If you were to ask the average opera-goer what their favourite opera by Johann Hasse is, the response would probably be a blank look. In many respects, Hasse is the Meyerbeer of the 18th century: hugely popular and respected in his lifetime, almost completely forgotten just a few decades afterwards, his fruitful artistic partnership with Metastasio today overlooked in favour of Gluck and Calzabigi, Mozart and Da Ponte. To hear the first British performance of his unrecorded Demetrio in modern times from Opera Settecento offered an intriguing chance to evaluate his work and consider the justice of his obscurity.

Ray Chenez © Julien Benhamou
Ray Chenez
© Julien Benhamou

First impressions were good. The action takes place in Hellenistic Seleucia and is loosely inspired by the political turmoil surrounding the deposition of Demetrius I by Alexander Balus, a bit of a pip-squeak with a silver tongue and friends in Rome. Our eponymous hero is the son of the fallen king and, in Metastasio’s treatment, was rescued by Phenicius, brought up in a shepherd’s hut as Alceste and is eventually adopted by Phenicius, winning praise in battle under the Balus regime and the heart of Balus’ daughter, Cleonice, who after a revolt that ends in her father’s execution, is made Queen. As the work begins, Cleonice has to decide between her love for the ‘low-born’ Alceste, or Phenicius’ natural son, Olinto. And that’s largely it. Wavering, ranting, plotting and dreaming for nearly three hours, the opera has an almost claustrophobic intimacy to it which is brought to a sudden climax when the Cretans arrive on the doorstep bearing a posthumous communication from Demetrius I, confirming that his son’s name is Alceste. The implication is that everyone lives happily ever after – at least until Alceste himself was deposed and killed in the 120s BC. What’s striking is how easily Hasse is able to keep a fairly unadventurous plot musically stimulating over three hours, ably assisted by a libretto that has some sharply witty dialogue. There’s a degree of originality in the music that charms the ears; an aria for Cleonice in Act II with a heavy woodwind dynamic, while Olinto gets his own oboe obbligato in Act III.

Opera Settecento has been lucky enough to develop a strong relationship with the soprano Erica Eloff, well on her way to becoming the group’s resident diva. Eloff rarely fails to impress; here, storming onto the stage in the overture, she showed that typical vocal fire that indicates a total inhabitation of a role. If her voice was slightly underpowered in the lower register, it was more than compensated for by the security of her high notes, less sung and more fired. There was no dearth of subtlety though; Hasse’s rather lovely writing in Cleonice’s aria “Fra tanti pensieri” has a quivering, nervous fluctuation to distinguish between hope and fate that Eloff caught most sensitively.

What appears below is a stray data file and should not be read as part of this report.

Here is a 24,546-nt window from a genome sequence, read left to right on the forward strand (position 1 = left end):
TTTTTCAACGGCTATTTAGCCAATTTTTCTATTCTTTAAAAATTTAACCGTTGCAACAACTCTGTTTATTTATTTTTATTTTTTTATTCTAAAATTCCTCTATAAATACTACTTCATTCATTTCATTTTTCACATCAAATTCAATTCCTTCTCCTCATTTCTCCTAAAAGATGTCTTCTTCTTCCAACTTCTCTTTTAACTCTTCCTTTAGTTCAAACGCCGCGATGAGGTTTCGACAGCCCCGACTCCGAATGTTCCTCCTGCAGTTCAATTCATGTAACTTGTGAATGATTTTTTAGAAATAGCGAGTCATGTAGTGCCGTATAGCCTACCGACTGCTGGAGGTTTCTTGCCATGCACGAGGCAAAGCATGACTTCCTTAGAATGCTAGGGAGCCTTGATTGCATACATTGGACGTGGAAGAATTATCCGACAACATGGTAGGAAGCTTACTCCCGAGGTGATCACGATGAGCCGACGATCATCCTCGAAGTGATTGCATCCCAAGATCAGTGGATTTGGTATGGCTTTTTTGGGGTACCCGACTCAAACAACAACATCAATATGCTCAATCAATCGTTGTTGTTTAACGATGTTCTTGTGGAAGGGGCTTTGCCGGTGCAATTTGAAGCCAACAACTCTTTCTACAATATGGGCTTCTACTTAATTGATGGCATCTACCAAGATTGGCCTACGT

She was well matched by Settecento newcomer, Ray Chenez, making a memorable debut as Olinto, seething and sniping his way through the opera. As tightly coiled as a spring, Chenez whipped out an unceasing cascade of rounded high notes through clenched jaw and with balled fists. His first aria “Di quell’ingiusto sdegno” showed off a crafted and elegant countertenor, with a clarity that makes it an engaging instrument. It helps that Hasse gives Olinto some characterful music – an innate thread of wrathful resentment runs through his arias, offering plenty of opportunities for bitter singing.

Another Settecento regular, Rupert Charlesworth, gave a strong performance as Phenicius, exhibiting his clean tenor with a lovely sense of line and natural phrasing. Unfogged at the top, he navigated the vocal leaps and bounds with daring flair, particularly enjoyable in “Disperato in mar tubato” which brought the second act to an exciting conclusion. As his adopted son and future king, Michael Taylor made varying impressions. In the first act, he was decidedly better in recitative where his swagger and keen sense of humorous delivery enlivened proceedings, but I didn’t personally take to his mannerisms in “Scherza il nocchier talora”, and his projection was somewhat lacking. He seemed to warm up in the second half with more simple delivery giving a stronger and more confident performance.

Ciara Hendrick’s small, but warm mezzo was sensitively deployed as Barsene, Cleonice’s handmaiden and rival for Alceste’s heart, always nuanced with an appreciation for the libretto and an enjoyably oaky bottom. Augusta Hebbert’s Mitrane was sweetly sung, with enough vocal and stage presence to make herself felt.

The Orchestra of Opera Settecento under the ever-energetic Leo Duarte played with fizz - plenty of grit in the strings and some enjoyable moments from the harpsichords, though there was awfully muggy playing from the horns in the second act. Overall, a work well worth hearing; a shame that there were so many empty seats.

****1